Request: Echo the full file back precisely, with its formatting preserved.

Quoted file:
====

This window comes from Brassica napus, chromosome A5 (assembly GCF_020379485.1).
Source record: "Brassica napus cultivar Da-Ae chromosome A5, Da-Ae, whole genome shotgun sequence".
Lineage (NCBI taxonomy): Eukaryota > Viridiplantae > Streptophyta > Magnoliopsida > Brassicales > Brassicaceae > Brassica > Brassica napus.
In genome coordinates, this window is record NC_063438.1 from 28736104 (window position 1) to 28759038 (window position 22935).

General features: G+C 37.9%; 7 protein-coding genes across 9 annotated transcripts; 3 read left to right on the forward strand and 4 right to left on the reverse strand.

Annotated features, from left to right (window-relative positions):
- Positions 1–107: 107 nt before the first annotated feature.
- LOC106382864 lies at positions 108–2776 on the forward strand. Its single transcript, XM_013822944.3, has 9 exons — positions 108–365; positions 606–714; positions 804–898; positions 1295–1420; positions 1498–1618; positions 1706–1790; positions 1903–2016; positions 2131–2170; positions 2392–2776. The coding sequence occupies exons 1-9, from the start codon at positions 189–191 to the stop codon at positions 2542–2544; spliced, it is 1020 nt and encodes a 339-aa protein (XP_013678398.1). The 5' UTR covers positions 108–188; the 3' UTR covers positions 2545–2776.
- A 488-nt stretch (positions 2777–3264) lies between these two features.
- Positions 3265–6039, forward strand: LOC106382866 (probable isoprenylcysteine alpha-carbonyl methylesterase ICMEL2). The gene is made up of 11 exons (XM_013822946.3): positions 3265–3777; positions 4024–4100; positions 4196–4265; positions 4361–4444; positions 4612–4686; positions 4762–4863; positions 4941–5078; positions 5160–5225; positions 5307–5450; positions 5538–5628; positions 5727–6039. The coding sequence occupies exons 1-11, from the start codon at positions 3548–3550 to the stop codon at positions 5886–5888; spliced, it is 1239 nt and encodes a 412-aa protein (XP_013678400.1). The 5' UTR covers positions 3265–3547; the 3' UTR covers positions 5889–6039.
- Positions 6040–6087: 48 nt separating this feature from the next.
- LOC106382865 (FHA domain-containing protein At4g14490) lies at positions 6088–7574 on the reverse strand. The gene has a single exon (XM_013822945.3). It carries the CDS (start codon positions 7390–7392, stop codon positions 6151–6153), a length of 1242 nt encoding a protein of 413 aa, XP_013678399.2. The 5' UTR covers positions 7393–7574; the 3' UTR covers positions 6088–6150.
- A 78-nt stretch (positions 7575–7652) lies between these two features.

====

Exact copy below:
This window comes from Brassica napus, chromosome A5 (assembly GCF_020379485.1).
Source record: "Brassica napus cultivar Da-Ae chromosome A5, Da-Ae, whole genome shotgun sequence".
Lineage (NCBI taxonomy): Eukaryota > Viridiplantae > Streptophyta > Magnoliopsida > Brassicales > Brassicaceae > Brassica > Brassica napus.
In genome coordinates, this window is record NC_063438.1 from 28736104 (window position 1) to 28759038 (window position 22935).

General features: G+C 37.9%; 7 protein-coding genes across 9 annotated transcripts; 3 read left to right on the forward strand and 4 right to left on the reverse strand.

Annotated features, from left to right (window-relative positions):
- Positions 1–107: 107 nt before the first annotated feature.
- LOC106382864 lies at positions 108–2776 on the forward strand. Its single transcript, XM_013822944.3, has 9 exons — positions 108–365; positions 606–714; positions 804–898; positions 1295–1420; positions 1498–1618; positions 1706–1790; positions 1903–2016; positions 2131–2170; positions 2392–2776. The coding sequence occupies exons 1-9, from the start codon at positions 189–191 to the stop codon at positions 2542–2544; spliced, it is 1020 nt and encodes a 339-aa protein (XP_013678398.1). The 5' UTR covers positions 108–188; the 3' UTR covers positions 2545–2776.
- A 488-nt stretch (positions 2777–3264) lies between these two features.
- Positions 3265–6039, forward strand: LOC106382866 (probable isoprenylcysteine alpha-carbonyl methylesterase ICMEL2). The gene is made up of 11 exons (XM_013822946.3): positions 3265–3777; positions 4024–4100; positions 4196–4265; positions 4361–4444; positions 4612–4686; positions 4762–4863; positions 4941–5078; positions 5160–5225; positions 5307–5450; positions 5538–5628; positions 5727–6039. The coding sequence occupies exons 1-11, from the start codon at positions 3548–3550 to the stop codon at positions 5886–5888; spliced, it is 1239 nt and encodes a 412-aa protein (XP_013678400.1). The 5' UTR covers positions 3265–3547; the 3' UTR covers positions 5889–6039.
- Positions 6040–6087: 48 nt separating this feature from the next.
- LOC106382865 (FHA domain-containing protein At4g14490) lies at positions 6088–7574 on the reverse strand. The gene has a single exon (XM_013822945.3). It carries the CDS (start codon positions 7390–7392, stop codon positions 6151–6153), a length of 1242 nt encoding a protein of 413 aa, XP_013678399.2. The 5' UTR covers positions 7393–7574; the 3' UTR covers positions 6088–6150.
- A 78-nt stretch (positions 7575–7652) lies between these two features.